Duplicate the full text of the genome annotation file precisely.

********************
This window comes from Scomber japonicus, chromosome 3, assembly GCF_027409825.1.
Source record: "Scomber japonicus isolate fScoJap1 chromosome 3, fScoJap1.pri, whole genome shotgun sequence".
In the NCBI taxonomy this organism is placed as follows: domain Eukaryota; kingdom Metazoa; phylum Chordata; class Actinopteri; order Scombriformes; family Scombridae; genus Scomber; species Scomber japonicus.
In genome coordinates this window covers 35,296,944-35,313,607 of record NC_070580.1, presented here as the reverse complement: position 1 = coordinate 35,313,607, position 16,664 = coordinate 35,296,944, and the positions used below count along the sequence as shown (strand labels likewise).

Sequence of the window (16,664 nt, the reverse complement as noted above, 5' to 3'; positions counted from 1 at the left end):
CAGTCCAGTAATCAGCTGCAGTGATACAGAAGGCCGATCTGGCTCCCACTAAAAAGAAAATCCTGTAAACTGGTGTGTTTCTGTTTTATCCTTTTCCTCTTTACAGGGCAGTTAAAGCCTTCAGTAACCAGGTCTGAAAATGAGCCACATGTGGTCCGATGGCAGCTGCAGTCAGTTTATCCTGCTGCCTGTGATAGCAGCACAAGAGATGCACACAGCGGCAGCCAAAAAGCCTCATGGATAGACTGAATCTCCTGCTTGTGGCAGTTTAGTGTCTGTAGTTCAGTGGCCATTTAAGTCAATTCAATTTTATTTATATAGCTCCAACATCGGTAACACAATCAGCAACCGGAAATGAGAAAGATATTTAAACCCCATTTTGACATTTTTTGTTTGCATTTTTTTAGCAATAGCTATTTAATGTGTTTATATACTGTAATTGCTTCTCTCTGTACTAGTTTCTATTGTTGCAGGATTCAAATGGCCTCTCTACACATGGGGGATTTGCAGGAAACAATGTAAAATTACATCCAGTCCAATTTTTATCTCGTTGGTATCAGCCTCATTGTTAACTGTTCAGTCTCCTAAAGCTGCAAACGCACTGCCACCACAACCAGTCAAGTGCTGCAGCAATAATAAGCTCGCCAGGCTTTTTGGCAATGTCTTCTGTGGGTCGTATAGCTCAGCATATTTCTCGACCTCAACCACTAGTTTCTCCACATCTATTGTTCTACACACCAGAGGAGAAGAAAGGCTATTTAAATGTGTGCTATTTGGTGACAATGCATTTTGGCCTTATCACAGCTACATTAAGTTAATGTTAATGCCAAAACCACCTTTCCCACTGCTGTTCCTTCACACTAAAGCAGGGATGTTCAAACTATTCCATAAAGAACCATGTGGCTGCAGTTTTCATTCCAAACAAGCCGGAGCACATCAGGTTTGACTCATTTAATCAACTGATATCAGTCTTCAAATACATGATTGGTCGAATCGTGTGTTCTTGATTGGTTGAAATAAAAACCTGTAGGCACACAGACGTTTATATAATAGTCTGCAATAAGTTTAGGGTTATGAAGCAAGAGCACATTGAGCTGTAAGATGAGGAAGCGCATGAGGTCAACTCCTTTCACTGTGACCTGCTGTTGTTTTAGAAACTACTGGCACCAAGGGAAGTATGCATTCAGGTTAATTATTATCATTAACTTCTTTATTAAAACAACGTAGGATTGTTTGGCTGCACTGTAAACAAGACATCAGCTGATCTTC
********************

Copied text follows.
This window comes from Scomber japonicus, chromosome 3, assembly GCF_027409825.1.
Source record: "Scomber japonicus isolate fScoJap1 chromosome 3, fScoJap1.pri, whole genome shotgun sequence".
In the NCBI taxonomy this organism is placed as follows: domain Eukaryota; kingdom Metazoa; phylum Chordata; class Actinopteri; order Scombriformes; family Scombridae; genus Scomber; species Scomber japonicus.
In genome coordinates this window covers 35,296,944-35,313,607 of record NC_070580.1, presented here as the reverse complement: position 1 = coordinate 35,313,607, position 16,664 = coordinate 35,296,944, and the positions used below count along the sequence as shown (strand labels likewise).

Sequence of the window (16,664 nt, the reverse complement as noted above, 5' to 3'; positions counted from 1 at the left end):
CAGTCCAGTAATCAGCTGCAGTGATACAGAAGGCCGATCTGGCTCCCACTAAAAAGAAAATCCTGTAAACTGGTGTGTTTCTGTTTTATCCTTTTCCTCTTTACAGGGCAGTTAAAGCCTTCAGTAACCAGGTCTGAAAATGAGCCACATGTGGTCCGATGGCAGCTGCAGTCAGTTTATCCTGCTGCCTGTGATAGCAGCACAAGAGATGCACACAGCGGCAGCCAAAAAGCCTCATGGATAGACTGAATCTCCTGCTTGTGGCAGTTTAGTGTCTGTAGTTCAGTGGCCATTTAAGTCAATTCAATTTTATTTATATAGCTCCAACATCGGTAACACAATCAGCAACCGGAAATGAGAAAGATATTTAAACCCCATTTTGACATTTTTTGTTTGCATTTTTTTAGCAATAGCTATTTAATGTGTTTATATACTGTAATTGCTTCTCTCTGTACTAGTTTCTATTGTTGCAGGATTCAAATGGCCTCTCTACACATGGGGGATTTGCAGGAAACAATGTAAAATTACATCCAGTCCAATTTTTATCTCGTTGGTATCAGCCTCATTGTTAACTGTTCAGTCTCCTAAAGCTGCAAACGCACTGCCACCACAACCAGTCAAGTGCTGCAGCAATAATAAGCTCGCCAGGCTTTTTGGCAATGTCTTCTGTGGGTCGTATAGCTCAGCATATTTCTCGACCTCAACCACTAGTTTCTCCACATCTATTGTTCTACACACCAGAGGAGAAGAAAGGCTATTTAAATGTGTGCTATTTGGTGACAATGCATTTTGGCCTTATCACAGCTACATTAAGTTAATGTTAATGCCAAAACCACCTTTCCCACTGCTGTTCCTTCACACTAAAGCAGGGATGTTCAAACTATTCCATAAAGAACCATGTGGCTGCAGTTTTCATTCCAAACAAGCCGGAGCACATCAGGTTTGACTCATTTAATCAACTGATATCAGTCTTCAAATACATGATTGGTCGAATCGTGTGTTCTTGATTGGTTGAAATAAAAACCTGTAGGCACACAGACGTTTATATAATAGTCTGCAATAAGTTTAGGGTTATGAAGCAAGAGCACATTGAGCTGTAAGATGAGGAAGCGCATGAGGTCAACTCCTTTCACTGTGACCTGCTGTTGTTTTAGAAACTACTGGCACCAAGGGAAGTATGCATTCAGGTTAATTATTATCATTAACTTCTTTATTAAAACAACGTAGGATTGTTTGGCTGCACTGTAAACAAGACATCAGCTGATCTTC